Omid Akale with Twin Cities Portfolio Group says that informed buyers and real estate investment managers know that growth occurs in cycles that are broadly influenced by economic and political factors. Prices recover or surge upward in the first phase and then stabilize or dip over the following years. However, increased frequency of
‘Black Swan’ events and outlier shocks such as the global pandemic interfere with the predictability of expected bell-shaped curve outcomes, often yielding surprising results.
No less surprising is the emergence of notable, unexpected, and yet curiously predictable growth indicators, such as the Starbucks Effect.
What Is Starbucks?
Established in 1971, Starbucks has grown into the world’s most ubiquitous leading coffeehouse brand. With over 17,400 stores in 60 nations, the business’s rapid expansion is thanks to its aggressive ‘first mover’ strategy, paired with intelligent location selection, explained Omid Akale with TC Portfolio Group.
Their success boosted the café industry and coffee brands globally, elevating the entire coffee category to its current premium lifestyle product status. Consumers drink around 2.25 billion cups of coffee daily, and 17 million per week are from sustainable recycled and recyclable Starbucks coffee cups.
What Is The Starbucks Effect?
As Starbucks outlets began appearing across the US, Europe, and the rest of the world, real estate analysts such as Omid Akale with Twin Cities Portfolio Group started noticing an emerging pattern in property pricing data, with Starbucks outlets the common denominator.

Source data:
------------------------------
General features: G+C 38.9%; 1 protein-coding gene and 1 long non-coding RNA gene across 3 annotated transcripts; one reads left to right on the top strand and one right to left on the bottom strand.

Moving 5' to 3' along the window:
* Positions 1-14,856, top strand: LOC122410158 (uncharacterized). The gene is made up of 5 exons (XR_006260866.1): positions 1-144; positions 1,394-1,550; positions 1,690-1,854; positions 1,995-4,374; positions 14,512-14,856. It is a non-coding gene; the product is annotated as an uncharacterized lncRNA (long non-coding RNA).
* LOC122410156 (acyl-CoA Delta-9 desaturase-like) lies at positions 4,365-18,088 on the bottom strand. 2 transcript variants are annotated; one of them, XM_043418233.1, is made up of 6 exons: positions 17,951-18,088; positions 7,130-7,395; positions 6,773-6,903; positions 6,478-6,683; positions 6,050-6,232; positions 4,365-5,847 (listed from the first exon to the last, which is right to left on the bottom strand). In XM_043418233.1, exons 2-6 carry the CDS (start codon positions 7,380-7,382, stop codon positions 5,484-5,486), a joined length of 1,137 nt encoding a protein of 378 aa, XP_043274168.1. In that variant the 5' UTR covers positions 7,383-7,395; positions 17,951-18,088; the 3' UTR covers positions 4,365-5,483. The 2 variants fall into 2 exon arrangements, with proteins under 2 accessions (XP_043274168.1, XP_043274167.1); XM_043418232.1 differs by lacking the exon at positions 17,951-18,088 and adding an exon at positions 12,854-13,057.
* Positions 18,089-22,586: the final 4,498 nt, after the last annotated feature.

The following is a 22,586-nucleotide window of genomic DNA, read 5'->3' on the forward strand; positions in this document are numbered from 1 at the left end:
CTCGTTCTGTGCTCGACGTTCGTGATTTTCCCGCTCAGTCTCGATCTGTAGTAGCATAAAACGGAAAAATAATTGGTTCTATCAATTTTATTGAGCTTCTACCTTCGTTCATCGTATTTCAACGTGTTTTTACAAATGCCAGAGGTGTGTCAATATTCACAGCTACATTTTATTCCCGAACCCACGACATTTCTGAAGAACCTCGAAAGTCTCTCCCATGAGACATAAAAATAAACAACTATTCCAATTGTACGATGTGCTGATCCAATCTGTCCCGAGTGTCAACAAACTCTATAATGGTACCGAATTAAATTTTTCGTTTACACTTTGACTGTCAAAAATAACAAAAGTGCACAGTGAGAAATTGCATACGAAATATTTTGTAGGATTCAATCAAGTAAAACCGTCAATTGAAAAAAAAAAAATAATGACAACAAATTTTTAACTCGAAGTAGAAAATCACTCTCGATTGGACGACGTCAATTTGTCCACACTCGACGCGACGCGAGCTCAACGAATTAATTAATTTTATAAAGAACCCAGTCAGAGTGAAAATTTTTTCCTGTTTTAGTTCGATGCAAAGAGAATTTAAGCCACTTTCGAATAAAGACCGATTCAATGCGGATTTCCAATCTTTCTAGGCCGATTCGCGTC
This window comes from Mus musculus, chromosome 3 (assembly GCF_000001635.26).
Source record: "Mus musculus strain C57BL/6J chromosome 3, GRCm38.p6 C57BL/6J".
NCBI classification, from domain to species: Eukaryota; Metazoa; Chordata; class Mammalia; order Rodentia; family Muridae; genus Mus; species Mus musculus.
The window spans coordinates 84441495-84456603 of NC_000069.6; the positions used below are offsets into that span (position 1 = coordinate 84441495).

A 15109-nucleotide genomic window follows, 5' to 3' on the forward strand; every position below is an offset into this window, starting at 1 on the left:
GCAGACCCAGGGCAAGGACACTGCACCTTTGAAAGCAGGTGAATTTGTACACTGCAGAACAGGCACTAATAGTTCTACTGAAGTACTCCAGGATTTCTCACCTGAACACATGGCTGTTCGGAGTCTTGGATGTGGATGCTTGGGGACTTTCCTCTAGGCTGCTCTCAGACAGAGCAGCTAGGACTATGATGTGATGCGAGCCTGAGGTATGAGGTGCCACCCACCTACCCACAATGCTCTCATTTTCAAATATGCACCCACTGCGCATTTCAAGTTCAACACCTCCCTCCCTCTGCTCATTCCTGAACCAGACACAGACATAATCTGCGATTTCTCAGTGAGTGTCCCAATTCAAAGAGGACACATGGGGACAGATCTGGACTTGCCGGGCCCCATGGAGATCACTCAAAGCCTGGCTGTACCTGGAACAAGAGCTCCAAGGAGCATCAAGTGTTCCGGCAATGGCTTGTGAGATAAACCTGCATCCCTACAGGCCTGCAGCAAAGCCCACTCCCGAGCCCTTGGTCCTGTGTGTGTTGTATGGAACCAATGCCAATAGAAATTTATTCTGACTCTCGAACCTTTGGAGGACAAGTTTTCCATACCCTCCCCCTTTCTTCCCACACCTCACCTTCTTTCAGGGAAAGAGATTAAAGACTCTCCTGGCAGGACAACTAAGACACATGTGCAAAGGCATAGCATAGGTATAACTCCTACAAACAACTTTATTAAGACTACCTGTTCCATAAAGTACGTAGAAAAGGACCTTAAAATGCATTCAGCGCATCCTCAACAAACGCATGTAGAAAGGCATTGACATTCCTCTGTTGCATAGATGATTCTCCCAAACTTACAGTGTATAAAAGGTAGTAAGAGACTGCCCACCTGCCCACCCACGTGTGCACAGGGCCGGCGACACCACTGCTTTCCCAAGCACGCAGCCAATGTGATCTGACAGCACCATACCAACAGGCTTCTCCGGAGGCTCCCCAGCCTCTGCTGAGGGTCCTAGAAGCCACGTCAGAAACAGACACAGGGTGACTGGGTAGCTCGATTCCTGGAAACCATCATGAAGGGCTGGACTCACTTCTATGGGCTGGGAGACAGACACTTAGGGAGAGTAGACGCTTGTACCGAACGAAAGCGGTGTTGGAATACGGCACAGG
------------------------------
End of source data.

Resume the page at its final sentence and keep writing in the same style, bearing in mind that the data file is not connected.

They found that properties within a quarter-mile radius of an outlet experienced a startling jump in value, while those beyond and elsewhere did not. One group of researchers noted that, between 1997 and 2003, home values in proximity to Starbucks rose by 96% or more versus 65% in surrounding areas.
Duly named the Starbucks Effect, the phenomenon typically manifests within a year, and a change in demographics and gentrification often accompany it, explained Omid Akale.
What Is It About Starbucks?
We know that dramatic property value appreciation or depreciation can occur with improved local infrastructures (such as new clinics, schools, or green areas) and substantial demographic shifts. Is the introduction of the Starbucks outlet the cause of this effect or a successful consequence?
Does its contemporary and premium image create growth in property prices by lifting the perceived status of the area? Does its particular appeal attract a wealthier class of residents to the suburb, changing the area’s demographic?
Omid Akale explained the most plausible hypothesis is that, through the mechanics of their ‘first mover’ advantage and location strategy, Starbucks is less likely the cause of the Starbucks Effect and more likely balancing on the crest of a wave that they cleverly saw coming before anyone else did.
Ruthlessly scientific, the mega-brand chooses locations using high-tech Geographic Information Systems (GIS), which layer and map demographic and suburb. Lasering in on sites with a median income of $600 000 or more, ages 18-40, low or no crime, high smartphone ownership, and proximity to business or industry centers with high daily traffic counts, Starbucks gurus pinpoint specific and visible corner locations with parking for a minimum of 25 vehicles.
Our conclusion? Starbucks takes advantage of already up-and-coming areas where emerging affluence and prosperity allow them to flourish amid properties with prices already positioned for growth.
For advice on tapping into and investing in these evolving neighborhoods, with or without a Starbucks, contact Omid Akale with TC Portfolio Group today.